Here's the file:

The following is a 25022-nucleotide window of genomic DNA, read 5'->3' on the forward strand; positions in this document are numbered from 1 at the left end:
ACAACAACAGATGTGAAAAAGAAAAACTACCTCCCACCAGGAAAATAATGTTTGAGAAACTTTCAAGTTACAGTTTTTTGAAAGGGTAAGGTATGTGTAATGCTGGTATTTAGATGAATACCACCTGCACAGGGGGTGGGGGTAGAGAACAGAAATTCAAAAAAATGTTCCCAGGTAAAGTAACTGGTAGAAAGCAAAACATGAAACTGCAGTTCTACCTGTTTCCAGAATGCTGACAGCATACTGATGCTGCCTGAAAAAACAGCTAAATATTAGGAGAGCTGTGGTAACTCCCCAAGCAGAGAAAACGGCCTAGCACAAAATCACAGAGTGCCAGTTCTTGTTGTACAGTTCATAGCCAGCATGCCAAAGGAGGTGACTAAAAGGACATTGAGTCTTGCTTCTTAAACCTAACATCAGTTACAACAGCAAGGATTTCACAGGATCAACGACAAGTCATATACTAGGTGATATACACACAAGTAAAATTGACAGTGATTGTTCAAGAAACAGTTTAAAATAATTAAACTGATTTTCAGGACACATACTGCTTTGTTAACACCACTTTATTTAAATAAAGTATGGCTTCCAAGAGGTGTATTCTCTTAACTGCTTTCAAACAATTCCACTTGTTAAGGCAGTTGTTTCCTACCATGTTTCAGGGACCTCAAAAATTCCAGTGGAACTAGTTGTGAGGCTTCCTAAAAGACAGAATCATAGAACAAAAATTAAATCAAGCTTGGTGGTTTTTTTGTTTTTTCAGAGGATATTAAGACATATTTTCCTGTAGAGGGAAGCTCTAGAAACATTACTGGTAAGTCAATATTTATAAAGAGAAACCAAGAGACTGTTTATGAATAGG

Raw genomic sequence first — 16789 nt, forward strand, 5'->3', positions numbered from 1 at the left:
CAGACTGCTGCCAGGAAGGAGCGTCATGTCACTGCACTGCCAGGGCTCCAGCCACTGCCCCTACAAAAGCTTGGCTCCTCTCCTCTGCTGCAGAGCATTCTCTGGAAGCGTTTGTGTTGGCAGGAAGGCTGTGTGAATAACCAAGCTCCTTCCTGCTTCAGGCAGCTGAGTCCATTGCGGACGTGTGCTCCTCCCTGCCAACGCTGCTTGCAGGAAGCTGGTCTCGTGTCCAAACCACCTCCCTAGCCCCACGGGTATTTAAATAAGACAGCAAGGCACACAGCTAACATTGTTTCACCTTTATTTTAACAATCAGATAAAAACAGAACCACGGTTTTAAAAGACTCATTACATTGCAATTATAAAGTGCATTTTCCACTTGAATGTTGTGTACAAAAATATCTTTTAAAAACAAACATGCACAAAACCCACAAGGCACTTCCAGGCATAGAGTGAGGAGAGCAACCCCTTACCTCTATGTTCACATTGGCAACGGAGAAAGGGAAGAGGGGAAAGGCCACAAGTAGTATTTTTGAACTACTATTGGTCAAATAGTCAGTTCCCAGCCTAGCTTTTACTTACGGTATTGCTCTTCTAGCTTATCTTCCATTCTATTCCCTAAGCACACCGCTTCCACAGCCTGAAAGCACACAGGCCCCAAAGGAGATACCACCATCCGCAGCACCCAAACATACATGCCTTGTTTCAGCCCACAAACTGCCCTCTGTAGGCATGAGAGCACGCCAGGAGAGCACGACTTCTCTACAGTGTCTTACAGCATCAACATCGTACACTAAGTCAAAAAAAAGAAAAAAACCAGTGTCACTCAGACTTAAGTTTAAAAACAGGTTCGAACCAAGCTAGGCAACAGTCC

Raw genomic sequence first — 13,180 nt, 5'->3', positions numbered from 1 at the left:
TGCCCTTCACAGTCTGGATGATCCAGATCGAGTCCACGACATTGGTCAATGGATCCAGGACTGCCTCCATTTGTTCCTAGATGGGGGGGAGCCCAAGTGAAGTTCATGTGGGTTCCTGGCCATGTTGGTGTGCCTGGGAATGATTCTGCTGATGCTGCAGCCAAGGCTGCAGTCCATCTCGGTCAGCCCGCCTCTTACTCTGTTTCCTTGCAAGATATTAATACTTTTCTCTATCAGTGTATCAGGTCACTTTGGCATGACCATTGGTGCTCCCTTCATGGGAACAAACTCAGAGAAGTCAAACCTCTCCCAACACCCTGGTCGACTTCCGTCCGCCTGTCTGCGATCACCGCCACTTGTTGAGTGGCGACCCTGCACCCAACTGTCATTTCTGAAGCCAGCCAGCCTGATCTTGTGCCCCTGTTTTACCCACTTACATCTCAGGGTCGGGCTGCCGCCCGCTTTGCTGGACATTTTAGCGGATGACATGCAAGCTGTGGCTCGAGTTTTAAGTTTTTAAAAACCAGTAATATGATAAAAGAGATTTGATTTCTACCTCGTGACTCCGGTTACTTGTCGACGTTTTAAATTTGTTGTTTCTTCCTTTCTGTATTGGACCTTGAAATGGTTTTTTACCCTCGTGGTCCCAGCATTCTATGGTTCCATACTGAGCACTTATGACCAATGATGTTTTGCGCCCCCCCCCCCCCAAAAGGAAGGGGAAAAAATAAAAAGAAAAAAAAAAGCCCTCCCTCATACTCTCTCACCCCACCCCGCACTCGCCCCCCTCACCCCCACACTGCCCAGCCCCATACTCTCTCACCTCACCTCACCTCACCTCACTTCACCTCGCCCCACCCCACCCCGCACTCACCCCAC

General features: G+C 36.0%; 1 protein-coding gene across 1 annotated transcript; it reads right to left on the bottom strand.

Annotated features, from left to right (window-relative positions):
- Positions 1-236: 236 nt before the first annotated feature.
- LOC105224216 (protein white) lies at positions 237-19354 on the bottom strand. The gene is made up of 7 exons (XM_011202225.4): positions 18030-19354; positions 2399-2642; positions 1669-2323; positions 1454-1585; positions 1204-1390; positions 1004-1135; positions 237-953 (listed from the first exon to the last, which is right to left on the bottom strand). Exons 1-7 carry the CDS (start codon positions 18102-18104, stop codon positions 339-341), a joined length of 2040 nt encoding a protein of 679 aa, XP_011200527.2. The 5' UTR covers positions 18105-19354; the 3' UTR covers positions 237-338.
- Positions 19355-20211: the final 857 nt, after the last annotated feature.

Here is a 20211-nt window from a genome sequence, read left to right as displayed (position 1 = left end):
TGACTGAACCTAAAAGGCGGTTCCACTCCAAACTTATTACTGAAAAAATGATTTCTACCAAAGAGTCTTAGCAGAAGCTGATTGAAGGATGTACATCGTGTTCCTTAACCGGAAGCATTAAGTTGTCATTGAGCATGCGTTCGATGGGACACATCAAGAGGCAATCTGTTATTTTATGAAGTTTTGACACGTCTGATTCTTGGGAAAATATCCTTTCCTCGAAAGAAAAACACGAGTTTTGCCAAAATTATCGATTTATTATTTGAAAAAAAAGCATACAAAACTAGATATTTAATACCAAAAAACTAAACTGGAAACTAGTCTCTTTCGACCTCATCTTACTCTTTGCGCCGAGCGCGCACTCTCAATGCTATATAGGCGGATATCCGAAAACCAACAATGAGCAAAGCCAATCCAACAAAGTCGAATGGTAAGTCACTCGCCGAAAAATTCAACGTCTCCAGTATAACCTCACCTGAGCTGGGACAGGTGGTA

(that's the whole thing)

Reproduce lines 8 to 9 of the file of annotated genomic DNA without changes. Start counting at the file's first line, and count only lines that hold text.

Annotated features, from left to right (window-relative positions):
- Positions 1-236: 236 nt before the first annotated feature.